- Let the prices rise. It makes other technologies more cost-effective in comparison, and prices on new energy sources will fall after initial development and with consumer support.
- Stay out of ANWR. We're tired of having pretty and wild places cluttered with the machinery of oil. Stay out of other pristine places, too. We might need to stay where we are, and develop shale oil techniques etc. as a bridge. I mean, we get it that this change won't happen overnight. But let's get the train rolling.
- Figure out how to live without so much dependence on Middle Eastern oil, so we can get gracefully out of Iraq. This one will be the hardest.
On carbon emissions in general:
- Either sign Kyoto and get on with it, or commit to something even more aggressive
- Fund research into alternative energy. Both new companies and the existing energy giants. Help turn the oil companies into something else.
- Encourage consumer adoption of hybrids and good gas mileage.
- Regulate the auto industry on MPG. They can do it.
- Use the UN (without John Bolton), and every other international leverage you can get to encourage others as soon as we start setting a good example. Maybe we should partner with Britain to model how to build strong economies in first world countries while shifting away from oil and other egregious fuels. It's possible to get an economic boost out of this, no matter what the oil companies say.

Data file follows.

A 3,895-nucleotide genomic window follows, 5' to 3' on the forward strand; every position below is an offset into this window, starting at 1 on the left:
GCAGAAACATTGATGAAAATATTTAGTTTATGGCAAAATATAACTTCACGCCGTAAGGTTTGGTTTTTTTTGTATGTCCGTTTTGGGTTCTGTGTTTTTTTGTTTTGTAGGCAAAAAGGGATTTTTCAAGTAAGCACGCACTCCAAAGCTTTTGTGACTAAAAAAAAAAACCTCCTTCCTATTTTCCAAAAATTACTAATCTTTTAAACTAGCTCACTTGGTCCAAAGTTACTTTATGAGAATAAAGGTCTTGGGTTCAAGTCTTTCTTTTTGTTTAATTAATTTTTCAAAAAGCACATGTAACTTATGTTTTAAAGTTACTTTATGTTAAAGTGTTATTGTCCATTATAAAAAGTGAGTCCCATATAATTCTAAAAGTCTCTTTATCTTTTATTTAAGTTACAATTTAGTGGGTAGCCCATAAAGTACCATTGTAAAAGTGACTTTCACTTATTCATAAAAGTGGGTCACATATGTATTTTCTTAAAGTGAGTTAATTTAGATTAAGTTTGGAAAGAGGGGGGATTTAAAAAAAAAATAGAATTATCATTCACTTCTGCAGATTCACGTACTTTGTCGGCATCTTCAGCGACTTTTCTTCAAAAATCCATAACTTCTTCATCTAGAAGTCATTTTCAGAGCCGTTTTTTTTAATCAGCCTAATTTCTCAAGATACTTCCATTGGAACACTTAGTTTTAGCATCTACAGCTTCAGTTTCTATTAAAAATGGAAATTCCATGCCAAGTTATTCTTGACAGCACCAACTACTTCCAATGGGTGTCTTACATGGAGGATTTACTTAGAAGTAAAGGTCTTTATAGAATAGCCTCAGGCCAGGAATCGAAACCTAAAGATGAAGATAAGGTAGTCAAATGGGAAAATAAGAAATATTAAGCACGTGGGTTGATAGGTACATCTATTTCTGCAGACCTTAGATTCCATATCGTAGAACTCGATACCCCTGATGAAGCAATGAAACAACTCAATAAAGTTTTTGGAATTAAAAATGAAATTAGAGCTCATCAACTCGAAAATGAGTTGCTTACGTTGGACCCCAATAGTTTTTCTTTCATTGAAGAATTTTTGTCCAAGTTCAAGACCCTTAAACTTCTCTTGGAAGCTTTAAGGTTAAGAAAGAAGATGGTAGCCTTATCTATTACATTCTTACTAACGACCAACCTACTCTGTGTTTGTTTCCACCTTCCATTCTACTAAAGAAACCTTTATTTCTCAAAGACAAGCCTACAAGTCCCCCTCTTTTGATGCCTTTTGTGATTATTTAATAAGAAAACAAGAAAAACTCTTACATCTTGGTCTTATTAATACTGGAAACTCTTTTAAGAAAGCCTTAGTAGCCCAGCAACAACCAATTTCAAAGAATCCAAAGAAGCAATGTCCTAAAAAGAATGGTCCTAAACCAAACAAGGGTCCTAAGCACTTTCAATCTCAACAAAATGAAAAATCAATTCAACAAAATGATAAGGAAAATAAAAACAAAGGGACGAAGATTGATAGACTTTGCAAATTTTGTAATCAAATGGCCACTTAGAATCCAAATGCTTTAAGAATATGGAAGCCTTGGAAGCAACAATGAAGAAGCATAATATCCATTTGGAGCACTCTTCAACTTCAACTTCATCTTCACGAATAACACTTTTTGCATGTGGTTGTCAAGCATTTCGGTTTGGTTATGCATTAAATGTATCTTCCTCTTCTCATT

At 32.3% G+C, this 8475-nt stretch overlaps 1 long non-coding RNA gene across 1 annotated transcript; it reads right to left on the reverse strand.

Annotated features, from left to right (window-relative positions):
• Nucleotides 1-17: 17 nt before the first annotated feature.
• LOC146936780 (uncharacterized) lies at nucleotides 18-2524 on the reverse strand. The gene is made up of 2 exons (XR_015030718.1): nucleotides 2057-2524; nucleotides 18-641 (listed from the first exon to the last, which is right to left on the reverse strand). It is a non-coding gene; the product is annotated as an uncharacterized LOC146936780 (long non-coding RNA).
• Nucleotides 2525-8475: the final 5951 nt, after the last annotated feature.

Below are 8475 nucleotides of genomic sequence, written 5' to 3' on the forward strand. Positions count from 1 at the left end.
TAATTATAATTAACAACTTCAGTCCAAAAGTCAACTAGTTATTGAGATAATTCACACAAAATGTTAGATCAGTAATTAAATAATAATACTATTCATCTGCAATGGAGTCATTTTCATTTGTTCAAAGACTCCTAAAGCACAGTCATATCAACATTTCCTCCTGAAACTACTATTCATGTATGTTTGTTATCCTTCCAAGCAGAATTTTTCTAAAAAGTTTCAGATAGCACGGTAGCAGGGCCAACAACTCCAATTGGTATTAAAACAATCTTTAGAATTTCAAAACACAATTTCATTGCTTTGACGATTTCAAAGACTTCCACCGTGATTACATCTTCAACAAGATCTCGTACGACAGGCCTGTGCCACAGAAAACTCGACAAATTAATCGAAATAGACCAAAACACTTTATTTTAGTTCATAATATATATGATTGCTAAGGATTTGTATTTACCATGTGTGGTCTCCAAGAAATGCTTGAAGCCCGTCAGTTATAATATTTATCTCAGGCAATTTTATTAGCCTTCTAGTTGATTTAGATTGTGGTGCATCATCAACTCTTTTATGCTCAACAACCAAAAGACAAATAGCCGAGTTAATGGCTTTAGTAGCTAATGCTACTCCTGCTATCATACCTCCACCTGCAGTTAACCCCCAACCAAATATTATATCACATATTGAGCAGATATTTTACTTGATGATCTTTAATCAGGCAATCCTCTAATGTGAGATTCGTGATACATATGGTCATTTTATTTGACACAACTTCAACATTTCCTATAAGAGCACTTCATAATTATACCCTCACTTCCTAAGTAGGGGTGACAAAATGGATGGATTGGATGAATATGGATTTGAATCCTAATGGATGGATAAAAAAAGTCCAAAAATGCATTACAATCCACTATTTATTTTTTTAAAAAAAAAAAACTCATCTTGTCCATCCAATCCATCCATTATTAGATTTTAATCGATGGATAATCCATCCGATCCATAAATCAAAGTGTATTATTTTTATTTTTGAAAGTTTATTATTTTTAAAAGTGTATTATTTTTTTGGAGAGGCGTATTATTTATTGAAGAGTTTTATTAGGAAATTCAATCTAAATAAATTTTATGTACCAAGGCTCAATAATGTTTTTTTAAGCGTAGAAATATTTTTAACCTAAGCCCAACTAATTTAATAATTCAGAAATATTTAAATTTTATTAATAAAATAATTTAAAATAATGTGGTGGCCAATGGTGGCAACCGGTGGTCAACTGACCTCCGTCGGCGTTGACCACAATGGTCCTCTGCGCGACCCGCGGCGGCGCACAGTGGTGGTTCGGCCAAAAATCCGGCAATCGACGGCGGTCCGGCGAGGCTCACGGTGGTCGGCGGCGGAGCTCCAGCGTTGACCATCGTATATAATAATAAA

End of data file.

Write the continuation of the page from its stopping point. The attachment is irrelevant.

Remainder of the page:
- Let's add a national discussion on this topic. Get people involved. Hire Al Gore, too, if we need to. Or more. Hire people who care, and fund them. See below.
- Cut the amount of money we're throwing at Homeland Security in half, and spend the other half on climate change. Spend at least 90% of that half on action. We know some of what we need to do. Take the half you leave in Homeland Security and focus it more on "all hazards" training than on terrorism. Significant weather events are going to get worse. Help us out.
- Find ways to encourage local governments to do more. They are already doing more than you all are.
- Build an Americore model, or shift the current one, to help with this. Get the young people and the retired people involved. You won't have to pay them a lot, but you'll get energy and know-how. I bet you get enthusiasm, too.
I know there's more. But that's a start.